It requires a lot of prime mover strength in a heavy eccentric fashion, but also a lot of strength from the smaller stabilizers of the shoulder joint. If an athlete is able to show the fully flat handstand shape we want in an unloaded position but not during skills, it may be a matter of programming more upper body closed chain positions to help build their capacity. It could also be a learning curve in the technical department, which leads into the next point.
5. Lack of Weight Bearing Wrist Mobility
On the other side of the coin, in older gymnasts who have spent a lot of time gripping, it is very common to see their forearm muscles start to become stiff. This is usually more common in male gymnasts than female gymnasts. If this occurs, the gymnast may not have the appropriate weight bearing wrist extension to stack their handstand properly. It may create what looks like a closed shoulder angle or piked hip angle, as the body is trying to maintain balance from falling over. I recommend people screen the wrist for at least 100 degrees of motion, and then if limited do some soft tissue work to the forearm.
6. Lack of Technical / Progression Mastery
Although strength, biomechanics, movement assessments, and fundamental capacity are important there is also a huge role here for technical and progression mastery. I think that as a whole many people underestimate just how much work and time it takes to master even basic weight bearing skills like static handstands. There is a ton of grunt work and dedication that comes with trying to really master the handstand position and use it well in swinging, tumbling, vaulting, or other gymnastics skills.
As coaches and medical providers looking at athletes who struggle, don’t be afraid to not make a situation more than it is. If someone lacks strength from above or technical mastery as noted, having a professional discussion with the athlete and helping them create a game plan is the correct step. Choose 2 or 3 good ones that are appropriate for the gymnast, then in a circuit make the athlete completely master them to see progressive changes.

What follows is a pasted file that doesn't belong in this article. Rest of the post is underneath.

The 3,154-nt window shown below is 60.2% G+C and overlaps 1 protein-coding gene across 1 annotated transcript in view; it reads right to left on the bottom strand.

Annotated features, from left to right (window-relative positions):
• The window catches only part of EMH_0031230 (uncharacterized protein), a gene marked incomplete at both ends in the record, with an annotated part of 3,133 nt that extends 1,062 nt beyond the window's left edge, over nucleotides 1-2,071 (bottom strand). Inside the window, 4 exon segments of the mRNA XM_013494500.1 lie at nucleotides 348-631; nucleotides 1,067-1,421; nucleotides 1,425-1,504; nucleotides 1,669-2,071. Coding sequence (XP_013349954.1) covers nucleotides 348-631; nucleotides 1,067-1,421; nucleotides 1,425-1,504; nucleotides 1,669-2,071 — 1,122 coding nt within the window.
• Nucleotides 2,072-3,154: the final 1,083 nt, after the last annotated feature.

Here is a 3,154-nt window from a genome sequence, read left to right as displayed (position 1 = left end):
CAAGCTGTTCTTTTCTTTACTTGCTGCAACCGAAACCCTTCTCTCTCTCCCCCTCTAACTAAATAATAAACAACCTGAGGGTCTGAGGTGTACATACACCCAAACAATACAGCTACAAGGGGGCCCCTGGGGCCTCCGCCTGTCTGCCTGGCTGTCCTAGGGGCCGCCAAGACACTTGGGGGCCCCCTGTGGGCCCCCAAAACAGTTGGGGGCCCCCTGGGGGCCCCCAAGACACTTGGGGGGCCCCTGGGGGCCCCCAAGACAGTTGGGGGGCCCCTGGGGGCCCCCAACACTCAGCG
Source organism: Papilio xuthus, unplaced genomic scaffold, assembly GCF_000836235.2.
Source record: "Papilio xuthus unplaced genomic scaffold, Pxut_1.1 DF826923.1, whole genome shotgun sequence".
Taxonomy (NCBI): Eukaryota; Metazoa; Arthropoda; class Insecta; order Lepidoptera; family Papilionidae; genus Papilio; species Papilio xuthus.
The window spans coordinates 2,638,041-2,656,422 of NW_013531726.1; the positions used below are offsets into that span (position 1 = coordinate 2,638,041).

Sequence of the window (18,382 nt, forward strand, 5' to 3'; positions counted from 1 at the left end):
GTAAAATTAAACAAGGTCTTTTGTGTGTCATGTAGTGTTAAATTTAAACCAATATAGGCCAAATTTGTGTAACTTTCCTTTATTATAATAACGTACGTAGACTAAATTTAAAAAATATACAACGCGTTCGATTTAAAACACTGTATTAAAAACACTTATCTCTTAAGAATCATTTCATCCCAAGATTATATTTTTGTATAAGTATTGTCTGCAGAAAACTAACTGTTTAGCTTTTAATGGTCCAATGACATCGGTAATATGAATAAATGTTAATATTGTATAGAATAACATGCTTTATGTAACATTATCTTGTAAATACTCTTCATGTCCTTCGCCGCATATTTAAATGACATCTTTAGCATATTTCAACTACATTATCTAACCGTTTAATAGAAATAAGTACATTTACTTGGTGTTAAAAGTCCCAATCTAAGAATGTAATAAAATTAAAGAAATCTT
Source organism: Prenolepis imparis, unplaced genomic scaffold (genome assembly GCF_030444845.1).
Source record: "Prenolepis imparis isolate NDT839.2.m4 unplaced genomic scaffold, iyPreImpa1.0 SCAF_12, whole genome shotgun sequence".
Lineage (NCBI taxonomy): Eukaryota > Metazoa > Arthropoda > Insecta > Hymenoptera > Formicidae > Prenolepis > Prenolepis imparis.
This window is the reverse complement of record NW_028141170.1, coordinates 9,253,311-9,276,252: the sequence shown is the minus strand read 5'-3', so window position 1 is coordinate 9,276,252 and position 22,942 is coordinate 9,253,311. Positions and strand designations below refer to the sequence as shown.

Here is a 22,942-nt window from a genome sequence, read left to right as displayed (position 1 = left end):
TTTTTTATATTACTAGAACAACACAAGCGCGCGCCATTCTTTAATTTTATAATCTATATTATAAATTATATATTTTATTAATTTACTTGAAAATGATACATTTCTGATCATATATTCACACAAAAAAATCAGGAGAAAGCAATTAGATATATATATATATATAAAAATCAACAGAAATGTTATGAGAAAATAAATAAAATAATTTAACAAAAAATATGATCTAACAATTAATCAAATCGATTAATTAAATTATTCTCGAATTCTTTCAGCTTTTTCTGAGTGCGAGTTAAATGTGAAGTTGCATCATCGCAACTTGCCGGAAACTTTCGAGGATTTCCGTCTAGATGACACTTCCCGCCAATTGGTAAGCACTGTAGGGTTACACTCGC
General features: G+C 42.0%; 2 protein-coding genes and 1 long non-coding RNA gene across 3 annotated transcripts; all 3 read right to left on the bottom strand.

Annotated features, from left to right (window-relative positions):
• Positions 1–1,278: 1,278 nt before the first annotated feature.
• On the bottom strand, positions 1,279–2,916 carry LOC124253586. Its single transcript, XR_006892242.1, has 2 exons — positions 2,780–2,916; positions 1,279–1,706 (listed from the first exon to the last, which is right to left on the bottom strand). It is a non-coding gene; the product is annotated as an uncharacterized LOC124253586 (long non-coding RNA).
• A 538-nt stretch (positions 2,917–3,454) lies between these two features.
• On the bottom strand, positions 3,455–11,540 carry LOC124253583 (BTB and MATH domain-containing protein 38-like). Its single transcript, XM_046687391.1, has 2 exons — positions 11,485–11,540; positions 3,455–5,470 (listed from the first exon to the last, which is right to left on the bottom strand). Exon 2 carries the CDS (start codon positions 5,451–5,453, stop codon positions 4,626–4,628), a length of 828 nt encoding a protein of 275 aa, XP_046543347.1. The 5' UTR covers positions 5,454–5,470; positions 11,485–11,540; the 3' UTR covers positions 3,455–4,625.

Bonus 7. Fatigue and/or Lacking Motivation
The reality of working in gymnastics is that fatigue or lower motivation levels to make corrections is part of the equation. I have worked with my fair share of athletes who simply don’t follow the directions or amount of dedication it takes to execute handstand shaping drills correctly. Other gymnasts may be on the other end of the spectrum, constantly having their foot on the gas pedal not understanding that more is not always better. They may fatigue by the end of a workout or week, leading to limited energy and ability to maintain perfect shapes. Intelligently training in fatigued states to mimic competition clearly is needed, but there is a fine line that exists between that and allowing poor movement habits to creep in. That’s where the art of coaching comes in, as I’m sure many readers would agree.
I hope that this post has given people some more ideas about how to critically think about this common issue within our sport. There are more ideas I think go beyond that, that I have learned from some great coaches, but for now I wanted to focus on what I thought were the most common. Best of luck!
Published in collaboration with Shift: Movement Science and Gymnastics Education